Pierre Williot sold his Canon EOS 7D Mark II in like-new condition for a very fair $848.00 in late June, 2018.
Top BAA used gear seller Jim Keener sold his Canon EF 16-35mm f/2.8L IS III USM Lens in like-new condition for the BAA record low price of $1349.00 the first day it was listed in late June.
Jim Keener sold a Canon EOS 5D Mark III body in excellent condition for the BAA record-low price of $999.00 (was $1149.00) in mid-June.
Jim Keener sold a Canon EF 70-200mm f/2.8L IS II USM lens in like-new condition for the BAA record low price of $1099.00 in Early June.
Steve Traudt sold an Xtrahand Vest, the Khumbu model, size XL, in very good condition for the BAA record-low price of $179.
Jim Brennan sold a used Canon EF 17-40mm f/4L USM lens in good condition for $249.00 in late May.
Larry Padgett sold his Canon EOS 5D Mark III body in excellent condition for $1160 soon after it was listed in late May.
Charlie Curry sold his Canon 16-35mm f/2.8L II USM lens in mint condition for a BAA record-low price of $750.00 on the first day of listing in late May, 2018.

Nikon D750 DSLR Camera

Top Used Gear seller Gary Meyer is offering a Nikon D750 DSLR Camera in like-new condition (less than 100 shutter actuations!) for the low price of $1,375.00. The sale includes the body cap and everything else that came in the box including one battery, the charger, the cables and manuals, and insured ground shipping via major courier to US addresses only. Your item will not ship until your check clears unless other arrangements are made.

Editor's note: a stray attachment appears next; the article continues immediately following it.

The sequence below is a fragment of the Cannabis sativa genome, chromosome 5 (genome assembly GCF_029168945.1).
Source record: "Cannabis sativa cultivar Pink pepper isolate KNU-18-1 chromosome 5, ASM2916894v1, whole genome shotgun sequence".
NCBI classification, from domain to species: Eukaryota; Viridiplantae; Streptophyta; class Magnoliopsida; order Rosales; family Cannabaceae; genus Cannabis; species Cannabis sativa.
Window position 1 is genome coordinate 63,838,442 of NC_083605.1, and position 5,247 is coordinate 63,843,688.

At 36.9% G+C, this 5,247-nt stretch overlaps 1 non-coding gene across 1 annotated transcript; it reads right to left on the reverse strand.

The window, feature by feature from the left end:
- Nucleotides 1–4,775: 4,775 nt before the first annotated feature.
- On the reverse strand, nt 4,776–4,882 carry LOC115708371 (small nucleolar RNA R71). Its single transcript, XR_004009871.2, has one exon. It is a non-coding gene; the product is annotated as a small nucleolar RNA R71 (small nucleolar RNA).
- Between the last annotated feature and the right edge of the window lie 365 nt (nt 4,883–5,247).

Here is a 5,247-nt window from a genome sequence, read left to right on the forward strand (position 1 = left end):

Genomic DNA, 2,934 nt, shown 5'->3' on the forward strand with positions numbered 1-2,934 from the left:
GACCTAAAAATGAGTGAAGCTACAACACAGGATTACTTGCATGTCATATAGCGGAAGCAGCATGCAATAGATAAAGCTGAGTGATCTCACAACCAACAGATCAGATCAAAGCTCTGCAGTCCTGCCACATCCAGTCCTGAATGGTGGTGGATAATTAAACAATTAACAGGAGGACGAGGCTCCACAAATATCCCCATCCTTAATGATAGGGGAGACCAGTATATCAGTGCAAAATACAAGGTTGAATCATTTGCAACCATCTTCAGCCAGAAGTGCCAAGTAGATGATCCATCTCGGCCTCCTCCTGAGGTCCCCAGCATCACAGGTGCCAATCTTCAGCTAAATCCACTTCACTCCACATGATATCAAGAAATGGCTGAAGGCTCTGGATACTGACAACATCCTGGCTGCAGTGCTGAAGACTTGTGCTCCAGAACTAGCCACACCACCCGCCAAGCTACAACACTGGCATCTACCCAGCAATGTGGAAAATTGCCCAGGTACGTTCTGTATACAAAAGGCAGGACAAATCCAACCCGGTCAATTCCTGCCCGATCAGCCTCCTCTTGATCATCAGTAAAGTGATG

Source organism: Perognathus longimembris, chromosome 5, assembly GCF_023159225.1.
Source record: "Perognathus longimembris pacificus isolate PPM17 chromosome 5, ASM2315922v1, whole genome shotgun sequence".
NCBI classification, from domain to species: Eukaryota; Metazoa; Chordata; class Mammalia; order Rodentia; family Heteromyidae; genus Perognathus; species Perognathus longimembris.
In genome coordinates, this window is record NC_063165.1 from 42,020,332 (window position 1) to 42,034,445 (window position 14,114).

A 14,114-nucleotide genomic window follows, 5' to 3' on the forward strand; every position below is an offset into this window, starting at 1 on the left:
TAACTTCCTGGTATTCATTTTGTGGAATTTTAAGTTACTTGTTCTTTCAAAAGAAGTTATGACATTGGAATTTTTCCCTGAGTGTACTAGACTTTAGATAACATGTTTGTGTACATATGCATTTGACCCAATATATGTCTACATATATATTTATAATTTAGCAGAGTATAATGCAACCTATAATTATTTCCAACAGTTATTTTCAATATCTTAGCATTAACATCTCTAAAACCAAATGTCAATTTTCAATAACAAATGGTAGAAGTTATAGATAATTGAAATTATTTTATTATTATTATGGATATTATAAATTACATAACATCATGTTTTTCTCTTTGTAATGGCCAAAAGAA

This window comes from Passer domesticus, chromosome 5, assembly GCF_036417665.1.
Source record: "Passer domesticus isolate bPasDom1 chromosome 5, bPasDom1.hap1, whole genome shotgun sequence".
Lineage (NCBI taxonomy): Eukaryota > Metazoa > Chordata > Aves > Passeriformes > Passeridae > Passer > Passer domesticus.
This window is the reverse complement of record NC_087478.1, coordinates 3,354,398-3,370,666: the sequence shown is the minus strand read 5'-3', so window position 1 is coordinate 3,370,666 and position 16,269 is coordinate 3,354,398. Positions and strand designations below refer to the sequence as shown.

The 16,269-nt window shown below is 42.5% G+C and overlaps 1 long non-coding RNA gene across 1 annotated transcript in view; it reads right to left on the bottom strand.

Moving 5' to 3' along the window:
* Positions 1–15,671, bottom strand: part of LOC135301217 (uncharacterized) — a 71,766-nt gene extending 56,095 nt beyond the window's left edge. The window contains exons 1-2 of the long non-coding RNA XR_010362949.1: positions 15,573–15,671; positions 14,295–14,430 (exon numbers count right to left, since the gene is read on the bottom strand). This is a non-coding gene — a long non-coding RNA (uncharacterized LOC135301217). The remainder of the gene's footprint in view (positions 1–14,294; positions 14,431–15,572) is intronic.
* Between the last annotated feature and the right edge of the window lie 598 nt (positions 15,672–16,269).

Please contact Gary via e-mail or by phone or text at 1-612-221-0150 (Central time).

The D750 is the predecessor to my beloved D850 with a lot lower price tag: $1,696.95 as compared to $3,296.95. Both bodies are full frame just as I like them. Grab Gary’s practically new D750 today and save a cool #321.95. artie

Championing a multimedia approach to photography, Nikon’s D750 DSLR is an FX-format camera well-suited to both still imaging and video recording. Featuring a 24.3MP CMOS sensor, along with the EXPEED 4 image processor, this camera is capable of producing high-resolution imagery with smooth color gradations, low noise, and sensitivity to an expandable ISO 51200, at a continuous shooting rate of up to 6.5 fps. In regard to video recording, Full HD 1080p/60 is supported, along with the ability to record uncompressed video to an optional external recorder. Working from high and low angles is possible due to the tilting 3.2″ 1,229k-dot LCD monitor or, for remote shooting, the D750 also features built-in Wi-Fi connectivity. Designed for the contemporary image-maker, this DSLR is poised to benefit still photographers and videographers alike with the versatility and performance to match any working situation.